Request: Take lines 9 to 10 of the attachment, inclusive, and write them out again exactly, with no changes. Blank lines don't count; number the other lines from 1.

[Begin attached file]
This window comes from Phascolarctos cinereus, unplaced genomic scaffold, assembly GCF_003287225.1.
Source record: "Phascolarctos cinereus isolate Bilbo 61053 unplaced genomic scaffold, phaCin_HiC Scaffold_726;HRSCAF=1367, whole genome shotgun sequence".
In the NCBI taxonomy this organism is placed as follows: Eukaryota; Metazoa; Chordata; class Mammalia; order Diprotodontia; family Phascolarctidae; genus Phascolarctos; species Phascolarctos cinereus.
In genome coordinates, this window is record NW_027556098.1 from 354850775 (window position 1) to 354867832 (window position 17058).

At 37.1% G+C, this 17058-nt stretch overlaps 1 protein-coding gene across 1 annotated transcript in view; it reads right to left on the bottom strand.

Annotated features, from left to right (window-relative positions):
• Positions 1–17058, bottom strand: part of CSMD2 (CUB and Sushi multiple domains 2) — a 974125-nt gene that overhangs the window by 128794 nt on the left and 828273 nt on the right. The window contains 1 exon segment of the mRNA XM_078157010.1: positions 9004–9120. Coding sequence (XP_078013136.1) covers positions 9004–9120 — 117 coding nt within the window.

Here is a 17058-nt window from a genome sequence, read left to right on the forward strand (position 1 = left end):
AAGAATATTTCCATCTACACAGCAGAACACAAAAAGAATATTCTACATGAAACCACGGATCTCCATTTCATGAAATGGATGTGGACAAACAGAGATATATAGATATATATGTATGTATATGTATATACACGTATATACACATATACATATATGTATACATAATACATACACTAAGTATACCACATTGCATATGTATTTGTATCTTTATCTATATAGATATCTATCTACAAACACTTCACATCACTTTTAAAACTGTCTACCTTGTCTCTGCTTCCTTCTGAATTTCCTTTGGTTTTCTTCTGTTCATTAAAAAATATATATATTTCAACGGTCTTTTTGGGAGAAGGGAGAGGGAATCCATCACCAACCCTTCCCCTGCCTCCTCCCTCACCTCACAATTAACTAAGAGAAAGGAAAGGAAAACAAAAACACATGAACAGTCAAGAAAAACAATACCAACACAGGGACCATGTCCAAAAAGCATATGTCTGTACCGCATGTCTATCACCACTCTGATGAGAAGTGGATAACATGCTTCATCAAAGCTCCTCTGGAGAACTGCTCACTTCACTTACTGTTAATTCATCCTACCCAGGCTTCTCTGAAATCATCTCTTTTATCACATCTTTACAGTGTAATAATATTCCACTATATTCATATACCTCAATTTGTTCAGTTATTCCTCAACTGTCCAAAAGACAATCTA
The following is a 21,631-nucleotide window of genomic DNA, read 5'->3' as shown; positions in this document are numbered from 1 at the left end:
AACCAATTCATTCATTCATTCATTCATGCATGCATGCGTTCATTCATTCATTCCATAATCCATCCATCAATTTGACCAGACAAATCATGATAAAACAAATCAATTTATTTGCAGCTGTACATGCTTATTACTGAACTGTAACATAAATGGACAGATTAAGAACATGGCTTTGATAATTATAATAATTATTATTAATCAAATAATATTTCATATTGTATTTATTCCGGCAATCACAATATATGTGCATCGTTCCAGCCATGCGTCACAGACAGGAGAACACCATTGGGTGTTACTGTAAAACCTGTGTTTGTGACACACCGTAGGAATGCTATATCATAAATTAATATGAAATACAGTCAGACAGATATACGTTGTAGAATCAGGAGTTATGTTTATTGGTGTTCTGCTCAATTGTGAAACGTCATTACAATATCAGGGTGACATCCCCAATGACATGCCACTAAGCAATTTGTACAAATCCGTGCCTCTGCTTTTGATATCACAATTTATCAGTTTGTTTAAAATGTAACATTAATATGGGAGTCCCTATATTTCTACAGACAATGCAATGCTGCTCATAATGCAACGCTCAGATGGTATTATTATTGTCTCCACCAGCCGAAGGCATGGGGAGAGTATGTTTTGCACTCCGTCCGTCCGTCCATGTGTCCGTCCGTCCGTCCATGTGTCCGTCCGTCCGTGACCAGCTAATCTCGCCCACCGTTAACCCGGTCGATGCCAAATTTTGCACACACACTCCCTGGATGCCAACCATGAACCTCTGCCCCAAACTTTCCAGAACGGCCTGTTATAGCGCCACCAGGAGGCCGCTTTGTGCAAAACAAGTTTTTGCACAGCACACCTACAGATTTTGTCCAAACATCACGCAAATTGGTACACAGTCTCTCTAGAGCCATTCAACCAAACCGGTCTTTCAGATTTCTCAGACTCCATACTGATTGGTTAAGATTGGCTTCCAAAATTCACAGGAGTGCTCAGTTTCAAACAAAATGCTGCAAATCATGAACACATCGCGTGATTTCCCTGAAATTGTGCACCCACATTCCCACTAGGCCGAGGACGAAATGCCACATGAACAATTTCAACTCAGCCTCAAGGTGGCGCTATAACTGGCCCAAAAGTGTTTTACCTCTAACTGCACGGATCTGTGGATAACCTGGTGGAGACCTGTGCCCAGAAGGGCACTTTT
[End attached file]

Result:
AAGAATATTTCCATCTACACAGCAGAACACAAAAAGAATATTCTACATGAAACCACGGATCTCCATTTCATGAAATGGATGTGGACAAACAGAGATATATAGATATATATGTATGTATATGTATATACACGTATATACACATATACATATATGTATACATAATACATACACTAAGTATACCACATTGCATATGTATTTGTATCTTTATCTATATAGATATCTATCTACAAACACTTCACATCACTTTTAAAACTGTCTACCTTGTCTCTGCTTCCTTCTGAATTTCCTTTGGTTTTCTTCTGTTCATTAAAAAATATATATATTTCAACGGTCTTTTTGGGAGAAGGGAGAGGGAATCCATCACCAACCCTTCCCCTGCCTCCTCCCTCACCTCACAATTAACTAAGAGAAAGGAAAGGAAAACAAAAACACATGAACAGTCAAGAAAAACAATACCAACACAGGGACCATGTCCAAAAAGCATATGTCTGTACCGCATGTCTATCACCACTCTGATGAGAAGTGGATAACATGCTTCATCAAAGCTCCTCTGGAGAACTGCTCACTTCACTTACTGTTAATTCATCCTACCCAGGCTTCTCTGAAATCATCTCTTTTATCACATCTTTACAGTGTAATAATATTCCACTATATTCATATACCTCAATTTGTTCAGTTATTCCTCAACTGTCCAAAAGACAATCTA
The following is a 21,631-nucleotide window of genomic DNA, read 5'->3' as shown; positions in this document are numbered from 1 at the left end: